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chilling and personal indictment of a radical fringe
on June 7, 2009
This is a good look at what the fundamentalist Christian right believes and is trying to impose on the rest of the country. Goldberg has a shrewd eye as a reporter, has read a fair amount of academic material, and written with genuine passion and concern.
For those who have not had contact with the fundamentalist Christian right, much of what she describes will seem frightening to the point of disbelief. Yes, there are people in the US who want to impose a rigid version of Christianity onto the rest of the nation. They believe in the literal truth of the Bible as the original source of all wisdom and truth, and they are convinced in their righteousness to the point that some would sanction legal execution and even murder for their cause. Their mentality is cloistered - to block different perspectives from getting them to question their beliefs - and paranoid and wholly unaware of their own hypocrisy. They believe that the US is sinful and needs to become christianized, to live in strict accordance with their interpretation of the Bible. The mandate, in their view, comes directly from God, hence there is no room for compromise - their beliefs are absolute and indivisible. Their belief is also impervious to logic and evidence: my uncle, when confronted with the fact that there is fossil evidence in favor of evolution, merely replies that "the devil puts that there."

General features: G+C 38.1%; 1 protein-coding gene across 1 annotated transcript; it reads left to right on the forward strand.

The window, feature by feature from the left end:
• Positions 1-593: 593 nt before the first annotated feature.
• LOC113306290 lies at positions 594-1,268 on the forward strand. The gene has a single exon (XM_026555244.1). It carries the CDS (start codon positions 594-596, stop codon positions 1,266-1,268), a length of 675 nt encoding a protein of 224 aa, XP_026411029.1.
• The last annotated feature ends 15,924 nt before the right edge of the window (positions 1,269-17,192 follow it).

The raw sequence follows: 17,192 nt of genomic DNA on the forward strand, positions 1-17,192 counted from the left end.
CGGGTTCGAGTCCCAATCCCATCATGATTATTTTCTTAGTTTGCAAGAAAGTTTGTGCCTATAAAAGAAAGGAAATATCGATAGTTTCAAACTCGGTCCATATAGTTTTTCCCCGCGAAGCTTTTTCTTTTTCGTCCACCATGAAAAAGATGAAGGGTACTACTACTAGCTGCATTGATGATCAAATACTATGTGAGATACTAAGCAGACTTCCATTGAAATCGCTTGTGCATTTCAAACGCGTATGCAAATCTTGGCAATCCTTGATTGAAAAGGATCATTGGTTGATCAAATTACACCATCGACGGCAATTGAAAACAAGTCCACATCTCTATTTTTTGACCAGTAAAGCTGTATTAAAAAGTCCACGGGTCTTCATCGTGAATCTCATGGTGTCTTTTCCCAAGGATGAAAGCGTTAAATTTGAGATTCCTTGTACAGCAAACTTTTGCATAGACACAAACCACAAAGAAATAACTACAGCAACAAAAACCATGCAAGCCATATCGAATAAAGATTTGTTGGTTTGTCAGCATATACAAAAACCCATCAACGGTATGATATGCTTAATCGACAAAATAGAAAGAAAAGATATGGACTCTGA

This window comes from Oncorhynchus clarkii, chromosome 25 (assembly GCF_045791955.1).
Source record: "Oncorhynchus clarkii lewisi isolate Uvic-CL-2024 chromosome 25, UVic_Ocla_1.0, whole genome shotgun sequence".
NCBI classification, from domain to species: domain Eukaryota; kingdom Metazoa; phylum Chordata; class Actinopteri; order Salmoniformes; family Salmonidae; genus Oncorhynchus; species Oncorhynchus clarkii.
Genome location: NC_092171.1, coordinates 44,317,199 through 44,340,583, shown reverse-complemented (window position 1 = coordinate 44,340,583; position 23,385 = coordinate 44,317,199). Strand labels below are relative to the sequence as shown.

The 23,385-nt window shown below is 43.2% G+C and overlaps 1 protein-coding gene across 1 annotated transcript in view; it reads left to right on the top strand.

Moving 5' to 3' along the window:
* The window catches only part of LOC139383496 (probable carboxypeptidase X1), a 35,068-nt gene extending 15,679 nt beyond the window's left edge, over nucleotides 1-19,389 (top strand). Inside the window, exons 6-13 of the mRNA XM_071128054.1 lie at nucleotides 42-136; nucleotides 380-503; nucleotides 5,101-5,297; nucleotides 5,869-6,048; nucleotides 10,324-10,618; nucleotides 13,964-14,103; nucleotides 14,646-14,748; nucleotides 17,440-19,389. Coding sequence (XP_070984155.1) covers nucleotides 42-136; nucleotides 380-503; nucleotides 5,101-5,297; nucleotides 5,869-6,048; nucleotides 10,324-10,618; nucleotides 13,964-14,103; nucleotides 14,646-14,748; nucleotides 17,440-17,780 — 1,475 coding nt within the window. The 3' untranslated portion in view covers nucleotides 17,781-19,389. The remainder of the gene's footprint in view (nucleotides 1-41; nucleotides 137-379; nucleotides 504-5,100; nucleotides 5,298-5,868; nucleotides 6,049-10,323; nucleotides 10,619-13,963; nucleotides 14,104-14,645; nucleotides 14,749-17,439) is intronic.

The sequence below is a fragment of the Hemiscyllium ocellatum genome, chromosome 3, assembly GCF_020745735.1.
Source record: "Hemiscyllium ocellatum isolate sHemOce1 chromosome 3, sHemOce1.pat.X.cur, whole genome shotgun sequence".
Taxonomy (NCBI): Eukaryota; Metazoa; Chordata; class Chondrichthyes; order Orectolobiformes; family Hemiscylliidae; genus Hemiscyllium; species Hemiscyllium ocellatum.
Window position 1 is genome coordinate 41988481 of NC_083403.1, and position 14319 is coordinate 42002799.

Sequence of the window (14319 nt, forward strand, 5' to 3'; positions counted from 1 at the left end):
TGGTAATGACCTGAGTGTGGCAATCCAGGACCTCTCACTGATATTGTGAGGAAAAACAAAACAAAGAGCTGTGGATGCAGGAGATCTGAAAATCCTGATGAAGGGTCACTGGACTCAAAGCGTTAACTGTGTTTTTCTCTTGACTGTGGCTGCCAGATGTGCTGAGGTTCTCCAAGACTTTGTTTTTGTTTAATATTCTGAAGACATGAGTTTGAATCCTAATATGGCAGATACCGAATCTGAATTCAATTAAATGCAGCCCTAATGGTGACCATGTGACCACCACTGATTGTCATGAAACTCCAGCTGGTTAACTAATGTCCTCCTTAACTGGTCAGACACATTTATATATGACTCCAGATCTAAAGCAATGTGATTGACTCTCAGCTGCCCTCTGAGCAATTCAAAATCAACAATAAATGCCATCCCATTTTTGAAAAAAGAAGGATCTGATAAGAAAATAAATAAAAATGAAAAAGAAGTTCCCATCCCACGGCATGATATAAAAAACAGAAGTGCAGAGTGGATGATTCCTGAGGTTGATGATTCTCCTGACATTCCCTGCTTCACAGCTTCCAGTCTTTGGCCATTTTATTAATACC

I believe Goldberg's characterization of their wacky world view is essentially correct, because there are people in my own family - cousins - who are involved in the movement. (We are somewhere on the atheist-agnostic spectrum, definitely the "urban secularists" whom Goldberg wishes to protect.) While my closer cousins are tolerant of our beliefs (as we strive to be of theirs) and share a strong bond with us, we recently met some more distant cousins and it was a frightening encounter. As their children were homeschooled, they regarded mine with suspicion that exploded into vicious accusations that they were "in league with the devil". It was genuinely shocking and personally offensive to us.